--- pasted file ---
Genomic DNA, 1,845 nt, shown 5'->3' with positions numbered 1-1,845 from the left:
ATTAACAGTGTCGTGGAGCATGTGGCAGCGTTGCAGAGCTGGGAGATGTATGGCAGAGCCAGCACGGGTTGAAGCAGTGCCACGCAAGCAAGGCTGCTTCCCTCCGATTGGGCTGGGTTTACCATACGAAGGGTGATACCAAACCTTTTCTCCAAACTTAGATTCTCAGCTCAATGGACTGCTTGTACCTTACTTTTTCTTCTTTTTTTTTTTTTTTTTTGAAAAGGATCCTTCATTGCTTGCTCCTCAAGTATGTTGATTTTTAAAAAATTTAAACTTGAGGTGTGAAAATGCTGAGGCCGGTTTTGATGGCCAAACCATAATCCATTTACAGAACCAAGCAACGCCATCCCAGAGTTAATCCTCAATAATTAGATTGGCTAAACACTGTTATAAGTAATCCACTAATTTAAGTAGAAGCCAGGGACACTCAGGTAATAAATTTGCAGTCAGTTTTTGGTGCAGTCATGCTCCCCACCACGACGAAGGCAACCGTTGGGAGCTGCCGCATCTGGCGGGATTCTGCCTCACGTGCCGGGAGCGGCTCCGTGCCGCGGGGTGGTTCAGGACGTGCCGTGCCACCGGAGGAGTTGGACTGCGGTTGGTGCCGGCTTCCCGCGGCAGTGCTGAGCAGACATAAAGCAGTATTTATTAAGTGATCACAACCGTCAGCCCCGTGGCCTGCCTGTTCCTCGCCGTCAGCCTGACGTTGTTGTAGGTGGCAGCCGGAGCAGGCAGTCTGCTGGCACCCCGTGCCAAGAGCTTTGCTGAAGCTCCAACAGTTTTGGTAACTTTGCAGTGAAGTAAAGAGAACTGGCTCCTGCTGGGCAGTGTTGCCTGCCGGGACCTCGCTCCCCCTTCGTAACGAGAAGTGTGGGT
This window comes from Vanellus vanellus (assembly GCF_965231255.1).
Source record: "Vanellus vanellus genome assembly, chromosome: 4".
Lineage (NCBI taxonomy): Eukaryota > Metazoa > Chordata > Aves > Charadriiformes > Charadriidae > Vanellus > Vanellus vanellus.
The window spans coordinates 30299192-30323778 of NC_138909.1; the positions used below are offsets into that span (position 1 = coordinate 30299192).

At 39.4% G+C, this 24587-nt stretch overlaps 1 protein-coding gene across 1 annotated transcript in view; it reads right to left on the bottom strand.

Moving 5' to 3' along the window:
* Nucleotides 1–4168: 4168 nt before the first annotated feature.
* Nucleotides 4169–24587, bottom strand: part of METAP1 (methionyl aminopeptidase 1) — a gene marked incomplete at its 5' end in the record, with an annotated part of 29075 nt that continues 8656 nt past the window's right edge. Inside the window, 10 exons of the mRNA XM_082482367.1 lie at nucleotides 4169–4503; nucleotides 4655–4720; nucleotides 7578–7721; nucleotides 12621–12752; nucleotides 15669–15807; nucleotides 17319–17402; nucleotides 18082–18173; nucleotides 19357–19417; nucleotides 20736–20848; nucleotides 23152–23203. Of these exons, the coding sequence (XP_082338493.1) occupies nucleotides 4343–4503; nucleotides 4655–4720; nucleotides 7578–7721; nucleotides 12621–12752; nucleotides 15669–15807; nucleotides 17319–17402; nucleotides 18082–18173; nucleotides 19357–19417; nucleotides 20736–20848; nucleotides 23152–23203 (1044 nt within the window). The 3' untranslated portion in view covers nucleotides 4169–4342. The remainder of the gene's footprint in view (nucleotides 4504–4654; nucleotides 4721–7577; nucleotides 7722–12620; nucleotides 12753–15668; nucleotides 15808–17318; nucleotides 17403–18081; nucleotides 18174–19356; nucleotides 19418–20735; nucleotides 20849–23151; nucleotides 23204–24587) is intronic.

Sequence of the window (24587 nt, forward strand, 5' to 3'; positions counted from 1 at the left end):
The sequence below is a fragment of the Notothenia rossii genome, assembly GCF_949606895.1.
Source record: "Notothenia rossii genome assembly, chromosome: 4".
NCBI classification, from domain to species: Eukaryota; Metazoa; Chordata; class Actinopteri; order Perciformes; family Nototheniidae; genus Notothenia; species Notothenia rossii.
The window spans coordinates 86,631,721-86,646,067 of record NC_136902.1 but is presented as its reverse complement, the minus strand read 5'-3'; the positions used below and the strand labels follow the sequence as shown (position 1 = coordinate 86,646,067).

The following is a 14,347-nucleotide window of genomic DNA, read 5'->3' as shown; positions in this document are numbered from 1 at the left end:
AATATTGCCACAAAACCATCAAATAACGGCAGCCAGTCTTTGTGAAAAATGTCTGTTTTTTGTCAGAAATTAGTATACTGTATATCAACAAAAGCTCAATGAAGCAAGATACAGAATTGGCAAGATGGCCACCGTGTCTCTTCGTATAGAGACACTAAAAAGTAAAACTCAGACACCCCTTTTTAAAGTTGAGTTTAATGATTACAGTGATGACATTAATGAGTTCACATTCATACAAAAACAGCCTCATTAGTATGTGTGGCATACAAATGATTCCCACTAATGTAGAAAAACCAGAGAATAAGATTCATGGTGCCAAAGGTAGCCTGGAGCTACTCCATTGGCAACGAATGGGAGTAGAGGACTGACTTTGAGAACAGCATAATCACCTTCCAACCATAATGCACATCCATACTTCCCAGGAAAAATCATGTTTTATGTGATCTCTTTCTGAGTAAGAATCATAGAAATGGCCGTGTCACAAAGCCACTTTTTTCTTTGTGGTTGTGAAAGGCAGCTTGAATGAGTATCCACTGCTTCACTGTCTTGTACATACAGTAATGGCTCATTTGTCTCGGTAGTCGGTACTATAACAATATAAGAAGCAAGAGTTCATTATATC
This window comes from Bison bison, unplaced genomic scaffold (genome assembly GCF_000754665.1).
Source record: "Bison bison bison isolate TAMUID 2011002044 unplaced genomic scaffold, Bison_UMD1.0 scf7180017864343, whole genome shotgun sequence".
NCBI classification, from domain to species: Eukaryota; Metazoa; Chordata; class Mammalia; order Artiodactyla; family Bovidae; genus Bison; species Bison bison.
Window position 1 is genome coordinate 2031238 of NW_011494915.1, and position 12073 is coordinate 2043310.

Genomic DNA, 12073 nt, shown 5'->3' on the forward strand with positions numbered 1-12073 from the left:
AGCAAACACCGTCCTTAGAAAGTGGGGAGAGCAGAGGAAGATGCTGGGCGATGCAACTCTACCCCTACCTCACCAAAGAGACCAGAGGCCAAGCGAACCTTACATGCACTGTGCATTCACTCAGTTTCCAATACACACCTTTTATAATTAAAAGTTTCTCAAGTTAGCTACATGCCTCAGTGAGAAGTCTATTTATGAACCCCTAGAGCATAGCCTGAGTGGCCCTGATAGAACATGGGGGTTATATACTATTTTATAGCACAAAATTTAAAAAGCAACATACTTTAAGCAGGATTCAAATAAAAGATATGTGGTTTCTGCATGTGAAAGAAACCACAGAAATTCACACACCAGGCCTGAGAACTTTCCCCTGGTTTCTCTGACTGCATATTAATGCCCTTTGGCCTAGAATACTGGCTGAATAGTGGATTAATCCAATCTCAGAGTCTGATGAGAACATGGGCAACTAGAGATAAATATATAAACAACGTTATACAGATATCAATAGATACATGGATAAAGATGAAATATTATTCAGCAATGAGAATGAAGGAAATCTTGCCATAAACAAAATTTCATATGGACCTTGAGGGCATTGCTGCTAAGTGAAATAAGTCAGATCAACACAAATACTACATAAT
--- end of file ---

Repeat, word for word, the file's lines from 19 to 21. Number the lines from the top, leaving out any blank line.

Source record: "Bison bison bison isolate TAMUID 2011002044 unplaced genomic scaffold, Bison_UMD1.0 scf7180017864343, whole genome shotgun sequence".
NCBI classification, from domain to species: Eukaryota; Metazoa; Chordata; class Mammalia; order Artiodactyla; family Bovidae; genus Bison; species Bison bison.
Window position 1 is genome coordinate 2031238 of NW_011494915.1, and position 12073 is coordinate 2043310.